Effects of Preharvest Boron, Calcium Sulfate Treatment and Postharvest Calcium Chloride Peduncle Infiltration on Chilling Injury Alleviation of Queen Pineapple cv. Sawi Fruit

Main Article Content

Pannipa Youryon
Suriyan Supapvanich*


The aim of this study was to determine the incorporative effects of preharvest boron (B) or calcium sulfate (CaSO4) application and postharvest calcium chloride (CaCl2) peduncle infiltration on chilling injury (CI) alleviation of Queen pineapple during commercial cold storage (13°C). Pineapple fruits were sprayed with 0.25% B four times a month after one month of anthesis, or CaSO4 (100 kg per 400 m2) was applied during fruit development. The fruits were harvested after 135 days of flower induction. Both preharvest B and treated fruits were then peduncle-infiltrated with 2% CaCl2 for 3 days and stored at cold temperature (CT) for 14 days. Control fruits were not peduncle-infiltrated with CaCl2.Visual appearance of half cut fruit, CI score, the amount of fruit having CI, colour attributes, browning index (BI) value and electrolyte leakage (EL) of tissue adjacent to the core were determined after storage at CT for 7 or 14 days, followed by leaving at room temperature (RT), 28 ± 1°C, for 2 days. The results show that the incorporative application of preharvest CaSO4 with CaCl2 peduncle infiltration (CaSO4+CaCl2) alleviated CI, delayed decrease in lightness (L*) and chroma values, and also increased BI and total colour difference (∆E*) values during storage compared with control and the incorporative application of preharvest B with CaCl2 treatment (B + CaCl2). The treatment with CaSO4 + CaCl2 lowered CI severity and the amount of fruit having CI when compared to B + CaCl2 and control treatments, respectively. Both treatments had no effect on the hue value over the storage period. Therefore, CaSO4 + CaCl2 treatment is an alternative method for alleviating CI of Queen pineapples.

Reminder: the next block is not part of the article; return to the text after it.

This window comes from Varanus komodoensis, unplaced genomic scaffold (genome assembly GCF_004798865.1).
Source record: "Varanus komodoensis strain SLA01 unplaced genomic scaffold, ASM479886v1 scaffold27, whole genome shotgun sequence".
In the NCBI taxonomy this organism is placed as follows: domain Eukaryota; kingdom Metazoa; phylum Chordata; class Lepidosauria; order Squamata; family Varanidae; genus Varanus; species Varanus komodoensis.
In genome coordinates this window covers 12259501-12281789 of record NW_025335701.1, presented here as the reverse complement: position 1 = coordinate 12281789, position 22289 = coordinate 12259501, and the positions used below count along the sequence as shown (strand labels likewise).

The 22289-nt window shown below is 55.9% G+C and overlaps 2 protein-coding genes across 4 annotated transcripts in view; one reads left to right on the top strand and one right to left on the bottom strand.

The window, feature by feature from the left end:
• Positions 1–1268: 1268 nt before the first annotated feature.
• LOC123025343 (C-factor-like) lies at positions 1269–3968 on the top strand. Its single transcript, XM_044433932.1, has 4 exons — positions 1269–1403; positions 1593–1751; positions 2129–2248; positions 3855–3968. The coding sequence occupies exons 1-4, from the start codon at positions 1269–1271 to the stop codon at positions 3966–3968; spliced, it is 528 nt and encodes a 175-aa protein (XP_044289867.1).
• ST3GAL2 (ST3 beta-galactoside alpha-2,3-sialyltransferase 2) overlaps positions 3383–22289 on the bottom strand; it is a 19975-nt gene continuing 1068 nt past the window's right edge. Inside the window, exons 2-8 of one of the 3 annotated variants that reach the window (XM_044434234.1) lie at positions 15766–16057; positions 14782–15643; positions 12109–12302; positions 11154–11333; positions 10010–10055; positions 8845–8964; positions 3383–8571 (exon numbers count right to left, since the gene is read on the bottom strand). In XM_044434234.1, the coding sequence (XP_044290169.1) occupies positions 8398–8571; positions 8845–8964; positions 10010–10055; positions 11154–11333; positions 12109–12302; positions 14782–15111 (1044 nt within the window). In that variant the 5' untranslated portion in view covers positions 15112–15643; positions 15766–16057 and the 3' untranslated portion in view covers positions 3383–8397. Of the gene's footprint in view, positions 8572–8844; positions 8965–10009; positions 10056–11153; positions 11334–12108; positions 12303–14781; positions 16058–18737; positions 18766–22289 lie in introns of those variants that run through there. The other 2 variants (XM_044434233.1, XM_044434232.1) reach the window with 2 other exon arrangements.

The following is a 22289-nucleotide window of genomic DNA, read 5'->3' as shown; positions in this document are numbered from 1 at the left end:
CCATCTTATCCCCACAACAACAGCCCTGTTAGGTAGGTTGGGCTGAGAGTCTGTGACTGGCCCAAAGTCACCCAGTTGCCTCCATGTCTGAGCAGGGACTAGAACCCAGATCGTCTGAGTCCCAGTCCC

Keywords: Queen pineapple; CaSO4; boron; CaCl2; chilling injury

*Corresponding author: E-mail: [email protected]


Download data is not yet available.

Article Details

Research Articles


[1] Quyen, D.T.M., Jommwong, A. and Rachtanapun, P., 2013. Influence of storage temperature on ethanol content, microbial growth and other properties of queen pineapple fruit. International Journal of Agriculture and Biology, 15, 207-214.
[2] Paull, R.E. and Rohrbach, K.G., 1985. Symptom development of chilling injury in pineapple fruit. Journal of the American Society for Horticultural Science, 110, 100-105.